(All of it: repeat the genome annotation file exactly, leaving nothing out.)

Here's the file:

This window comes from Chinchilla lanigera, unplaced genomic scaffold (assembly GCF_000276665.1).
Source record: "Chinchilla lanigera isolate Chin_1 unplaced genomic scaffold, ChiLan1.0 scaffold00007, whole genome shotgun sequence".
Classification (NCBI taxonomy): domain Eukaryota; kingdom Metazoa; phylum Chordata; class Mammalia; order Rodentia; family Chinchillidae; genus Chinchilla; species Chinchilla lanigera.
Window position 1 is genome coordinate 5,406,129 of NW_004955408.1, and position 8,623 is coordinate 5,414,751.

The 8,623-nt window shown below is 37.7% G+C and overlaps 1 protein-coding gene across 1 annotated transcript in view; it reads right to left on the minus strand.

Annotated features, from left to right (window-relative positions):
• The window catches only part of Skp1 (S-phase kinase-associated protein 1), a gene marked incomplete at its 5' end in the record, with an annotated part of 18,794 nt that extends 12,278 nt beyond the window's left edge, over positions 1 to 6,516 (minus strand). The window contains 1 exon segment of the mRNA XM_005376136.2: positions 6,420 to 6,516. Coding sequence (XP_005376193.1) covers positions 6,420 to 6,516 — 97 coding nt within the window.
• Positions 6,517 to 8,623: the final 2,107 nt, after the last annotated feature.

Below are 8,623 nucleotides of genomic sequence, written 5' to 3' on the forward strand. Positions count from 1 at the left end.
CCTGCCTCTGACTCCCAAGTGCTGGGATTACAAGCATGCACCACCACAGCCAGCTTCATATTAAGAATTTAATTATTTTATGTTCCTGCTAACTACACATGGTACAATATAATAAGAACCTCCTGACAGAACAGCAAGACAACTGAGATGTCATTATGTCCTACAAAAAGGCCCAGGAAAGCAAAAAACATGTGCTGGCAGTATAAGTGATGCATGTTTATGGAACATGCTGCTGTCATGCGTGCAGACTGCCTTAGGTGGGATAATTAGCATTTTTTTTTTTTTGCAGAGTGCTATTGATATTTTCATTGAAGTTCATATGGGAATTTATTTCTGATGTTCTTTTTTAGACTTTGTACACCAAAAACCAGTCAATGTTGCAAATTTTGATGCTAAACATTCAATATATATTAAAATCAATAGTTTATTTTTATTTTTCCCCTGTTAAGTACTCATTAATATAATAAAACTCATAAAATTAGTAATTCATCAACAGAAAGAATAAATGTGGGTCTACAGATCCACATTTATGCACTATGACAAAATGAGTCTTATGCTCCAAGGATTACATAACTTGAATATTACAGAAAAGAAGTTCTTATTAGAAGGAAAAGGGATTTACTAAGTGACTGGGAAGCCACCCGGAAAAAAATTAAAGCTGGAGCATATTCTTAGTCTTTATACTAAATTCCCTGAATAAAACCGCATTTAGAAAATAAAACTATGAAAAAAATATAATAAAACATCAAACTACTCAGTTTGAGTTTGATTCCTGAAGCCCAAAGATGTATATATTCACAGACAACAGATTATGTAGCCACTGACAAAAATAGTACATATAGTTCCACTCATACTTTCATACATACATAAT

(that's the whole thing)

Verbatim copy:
This window comes from Chinchilla lanigera, unplaced genomic scaffold (assembly GCF_000276665.1).
Source record: "Chinchilla lanigera isolate Chin_1 unplaced genomic scaffold, ChiLan1.0 scaffold00007, whole genome shotgun sequence".
Classification (NCBI taxonomy): domain Eukaryota; kingdom Metazoa; phylum Chordata; class Mammalia; order Rodentia; family Chinchillidae; genus Chinchilla; species Chinchilla lanigera.
Window position 1 is genome coordinate 5,406,129 of NW_004955408.1, and position 8,623 is coordinate 5,414,751.

The 8,623-nt window shown below is 37.7% G+C and overlaps 1 protein-coding gene across 1 annotated transcript in view; it reads right to left on the minus strand.

Annotated features, from left to right (window-relative positions):
• The window catches only part of Skp1 (S-phase kinase-associated protein 1), a gene marked incomplete at its 5' end in the record, with an annotated part of 18,794 nt that extends 12,278 nt beyond the window's left edge, over positions 1 to 6,516 (minus strand). The window contains 1 exon segment of the mRNA XM_005376136.2: positions 6,420 to 6,516. Coding sequence (XP_005376193.1) covers positions 6,420 to 6,516 — 97 coding nt within the window.
• Positions 6,517 to 8,623: the final 2,107 nt, after the last annotated feature.

Below are 8,623 nucleotides of genomic sequence, written 5' to 3' on the forward strand. Positions count from 1 at the left end.
CCTGCCTCTGACTCCCAAGTGCTGGGATTACAAGCATGCACCACCACAGCCAGCTTCATATTAAGAATTTAATTATTTTATGTTCCTGCTAACTACACATGGTACAATATAATAAGAACCTCCTGACAGAACAGCAAGACAACTGAGATGTCATTATGTCCTACAAAAAGGCCCAGGAAAGCAAAAAACATGTGCTGGCAGTATAAGTGATGCATGTTTATGGAACATGCTGCTGTCATGCGTGCAGACTGCCTTAGGTGGGATAATTAGCATTTTTTTTTTTTTGCAGAGTGCTATTGATATTTTCATTGAAGTTCATATGGGAATTTATTTCTGATGTTCTTTTTTAGACTTTGTACACCAAAAACCAGTCAATGTTGCAAATTTTGATGCTAAACATTCAATATATATTAAAATCAATAGTTTATTTTTATTTTTCCCCTGTTAAGTACTCATTAATATAATAAAACTCATAAAATTAGTAATTCATCAACAGAAAGAATAAATGTGGGTCTACAGATCCACATTTATGCACTATGACAAAATGAGTCTTATGCTCCAAGGATTACATAACTTGAATATTACAGAAAAGAAGTTCTTATTAGAAGGAAAAGGGATTTACTAAGTGACTGGGAAGCCACCCGGAAAAAAATTAAAGCTGGAGCATATTCTTAGTCTTTATACTAAATTCCCTGAATAAAACCGCATTTAGAAAATAAAACTATGAAAAAAATATAATAAAACATCAAACTACTCAGTTTGAGTTTGATTCCTGAAGCCCAAAGATGTATATATTCACAGACAACAGATTATGTAGCCACTGACAAAAATAGTACATATAGTTCCACTCATACTTTCATACATACATAAT